In this posting I respond to the questioner section-by-section, since the question was much longer than the normal 100-word limit allows. His words are in italics (as usual); mine, in regular print.

Is marriage made by God? Or can it exist independently of God? After doing a word search of “marriage” in the Bible, what strikes me is that the definition is largely based on cultural context, even within the people of Israel. -- B.C.

Marriage outside of a biblical context is still marriage; there is a covenantal responsibility even if the bride and groom are atheists.

For example, in Genesis 38:8 we read, “Then Judah said to Onan, ‘Lie with your brother's wife and fulfill your duty to her as a brother-in-law to produce offspring for your brother.” In this case, sex is seen as a fulfillment of an obligation, but in my opinion it is outside of marriage, since he has no continued commitment to this woman, except maybe as a sister-in-law.

This is not outside of marriage! The law of levirate marriage requires the brother of the deceased to marry his sister-in-law.

And Joshua 15:16-17: “And Caleb said, ‘I will give my daughter Acsah in marriage to the man who attacks and captures Kiriath Sepher.’ Othniel son of Kenaz, Caleb's brother, took it; so Caleb gave his daughter Acsah to him in marriage.” Women are often given to men as if they were property, or a way to gain leverage, or in this instance, as a reward.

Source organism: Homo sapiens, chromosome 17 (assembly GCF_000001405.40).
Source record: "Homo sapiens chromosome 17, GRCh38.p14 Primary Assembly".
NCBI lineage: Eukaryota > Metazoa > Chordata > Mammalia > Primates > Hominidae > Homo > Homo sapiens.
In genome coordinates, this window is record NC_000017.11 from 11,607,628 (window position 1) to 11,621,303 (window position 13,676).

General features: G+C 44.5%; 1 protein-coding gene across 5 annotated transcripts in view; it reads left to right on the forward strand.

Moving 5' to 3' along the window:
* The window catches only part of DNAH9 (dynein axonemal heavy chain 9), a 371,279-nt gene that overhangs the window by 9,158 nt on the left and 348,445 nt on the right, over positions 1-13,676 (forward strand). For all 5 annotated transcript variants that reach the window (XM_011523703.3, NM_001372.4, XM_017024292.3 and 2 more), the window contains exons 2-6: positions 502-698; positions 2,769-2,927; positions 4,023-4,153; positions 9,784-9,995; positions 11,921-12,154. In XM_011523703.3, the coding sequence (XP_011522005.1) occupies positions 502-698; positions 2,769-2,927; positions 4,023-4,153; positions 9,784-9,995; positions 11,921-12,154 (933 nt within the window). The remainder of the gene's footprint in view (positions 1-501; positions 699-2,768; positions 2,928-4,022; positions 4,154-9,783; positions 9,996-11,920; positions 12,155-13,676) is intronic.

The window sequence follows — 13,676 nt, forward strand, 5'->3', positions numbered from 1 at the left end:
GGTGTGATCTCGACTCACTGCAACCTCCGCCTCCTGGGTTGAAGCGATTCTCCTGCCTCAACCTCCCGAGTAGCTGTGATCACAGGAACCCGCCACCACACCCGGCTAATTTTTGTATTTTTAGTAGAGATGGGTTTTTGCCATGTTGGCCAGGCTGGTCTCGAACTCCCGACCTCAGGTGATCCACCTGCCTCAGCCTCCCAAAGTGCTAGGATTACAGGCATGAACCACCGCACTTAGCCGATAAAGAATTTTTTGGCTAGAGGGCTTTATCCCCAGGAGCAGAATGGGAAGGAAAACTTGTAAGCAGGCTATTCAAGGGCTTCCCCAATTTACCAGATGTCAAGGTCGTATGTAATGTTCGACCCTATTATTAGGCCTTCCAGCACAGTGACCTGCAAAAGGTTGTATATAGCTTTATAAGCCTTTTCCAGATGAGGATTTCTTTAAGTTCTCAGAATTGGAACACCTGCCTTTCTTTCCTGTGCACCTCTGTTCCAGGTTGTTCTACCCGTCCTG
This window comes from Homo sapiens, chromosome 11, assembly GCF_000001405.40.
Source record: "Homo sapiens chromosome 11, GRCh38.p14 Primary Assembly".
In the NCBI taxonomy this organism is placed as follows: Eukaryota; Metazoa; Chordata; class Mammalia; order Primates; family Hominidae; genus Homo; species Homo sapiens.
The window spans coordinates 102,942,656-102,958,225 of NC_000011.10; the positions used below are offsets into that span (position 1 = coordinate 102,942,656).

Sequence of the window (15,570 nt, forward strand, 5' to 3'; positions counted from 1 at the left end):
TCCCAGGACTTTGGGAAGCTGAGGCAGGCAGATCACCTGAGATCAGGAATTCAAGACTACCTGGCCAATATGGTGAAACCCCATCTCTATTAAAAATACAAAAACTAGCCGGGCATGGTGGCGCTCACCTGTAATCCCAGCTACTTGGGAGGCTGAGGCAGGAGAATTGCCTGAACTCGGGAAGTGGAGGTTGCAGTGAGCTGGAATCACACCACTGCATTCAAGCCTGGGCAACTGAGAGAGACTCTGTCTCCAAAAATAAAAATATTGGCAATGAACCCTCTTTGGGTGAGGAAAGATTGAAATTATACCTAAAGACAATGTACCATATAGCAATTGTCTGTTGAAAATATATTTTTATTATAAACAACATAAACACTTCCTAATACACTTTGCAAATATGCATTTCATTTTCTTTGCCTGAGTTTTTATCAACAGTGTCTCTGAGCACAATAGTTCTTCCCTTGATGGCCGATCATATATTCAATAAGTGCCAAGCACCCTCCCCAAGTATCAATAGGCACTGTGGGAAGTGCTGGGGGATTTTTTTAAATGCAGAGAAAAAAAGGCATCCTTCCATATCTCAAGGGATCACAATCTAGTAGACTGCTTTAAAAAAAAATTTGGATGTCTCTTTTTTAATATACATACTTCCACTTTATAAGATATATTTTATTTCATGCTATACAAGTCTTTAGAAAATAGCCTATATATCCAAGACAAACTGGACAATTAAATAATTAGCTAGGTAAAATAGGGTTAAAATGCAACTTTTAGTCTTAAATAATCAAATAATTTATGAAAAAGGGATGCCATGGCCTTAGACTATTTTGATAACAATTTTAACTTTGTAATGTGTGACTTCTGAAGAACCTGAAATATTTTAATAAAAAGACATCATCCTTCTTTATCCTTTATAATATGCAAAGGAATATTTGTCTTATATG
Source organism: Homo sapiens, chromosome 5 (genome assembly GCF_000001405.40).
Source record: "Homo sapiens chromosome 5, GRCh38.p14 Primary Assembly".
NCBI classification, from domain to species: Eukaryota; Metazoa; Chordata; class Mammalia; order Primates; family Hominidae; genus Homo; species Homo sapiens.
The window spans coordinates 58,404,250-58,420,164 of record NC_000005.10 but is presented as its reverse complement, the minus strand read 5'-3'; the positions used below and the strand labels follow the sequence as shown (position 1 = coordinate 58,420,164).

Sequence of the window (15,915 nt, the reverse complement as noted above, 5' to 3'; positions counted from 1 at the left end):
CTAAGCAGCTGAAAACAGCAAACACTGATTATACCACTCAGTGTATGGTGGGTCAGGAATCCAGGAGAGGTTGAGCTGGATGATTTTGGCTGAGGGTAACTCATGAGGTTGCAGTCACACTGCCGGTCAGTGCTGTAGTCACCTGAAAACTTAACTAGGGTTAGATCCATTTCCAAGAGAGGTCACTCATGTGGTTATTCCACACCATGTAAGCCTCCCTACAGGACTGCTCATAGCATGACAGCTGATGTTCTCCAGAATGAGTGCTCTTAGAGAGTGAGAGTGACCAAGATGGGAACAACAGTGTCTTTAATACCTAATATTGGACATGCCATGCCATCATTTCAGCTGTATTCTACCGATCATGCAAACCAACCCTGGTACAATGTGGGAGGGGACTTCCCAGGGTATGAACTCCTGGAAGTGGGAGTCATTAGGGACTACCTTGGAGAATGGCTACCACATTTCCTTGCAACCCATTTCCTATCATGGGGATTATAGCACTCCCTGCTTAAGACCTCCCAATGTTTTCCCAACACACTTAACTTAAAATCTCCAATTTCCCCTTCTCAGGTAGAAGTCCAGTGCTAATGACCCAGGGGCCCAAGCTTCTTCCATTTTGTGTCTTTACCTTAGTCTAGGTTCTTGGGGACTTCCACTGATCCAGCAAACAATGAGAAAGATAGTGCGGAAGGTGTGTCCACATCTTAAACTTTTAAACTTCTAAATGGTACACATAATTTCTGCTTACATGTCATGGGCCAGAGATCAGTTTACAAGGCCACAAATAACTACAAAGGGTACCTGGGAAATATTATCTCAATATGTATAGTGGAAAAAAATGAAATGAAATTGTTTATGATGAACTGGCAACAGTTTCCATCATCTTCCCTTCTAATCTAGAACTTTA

You are right. Until recently in human history nearly all marriages were arranged. Having said that, I must point out that hardly any ended in divorce.

Also there is the problem of polygamy.  If God intended marriage to be between one man and one woman, then why tolerate polygamy at all?

God's original plan, in Genesis 2:24, is clear. But I'm not sure you are thinking consistently here. Even in polygamy, marriage is still between one man and one woman. (Times ten, perhaps!) The women are not married to one another. Moreover, God tolerated many things in the O.T. because of people's hardness of heart. (See, for example, Jesus' words in Matthew 19:8 about Deuteronomy 24:1ff.)

The fact that these practices are not specifically condemned tells me that marriage is a fluid concept that changes when the cultural context changes. Our modern view of marriage is based largely on the beliefs of the people that founded the country, who got their beliefs from their nearest ancestors. At some time in history, people came to the conclusion that marriage should be between one man and one woman. However, until much more recently in history, women were still given over to men as if they were property.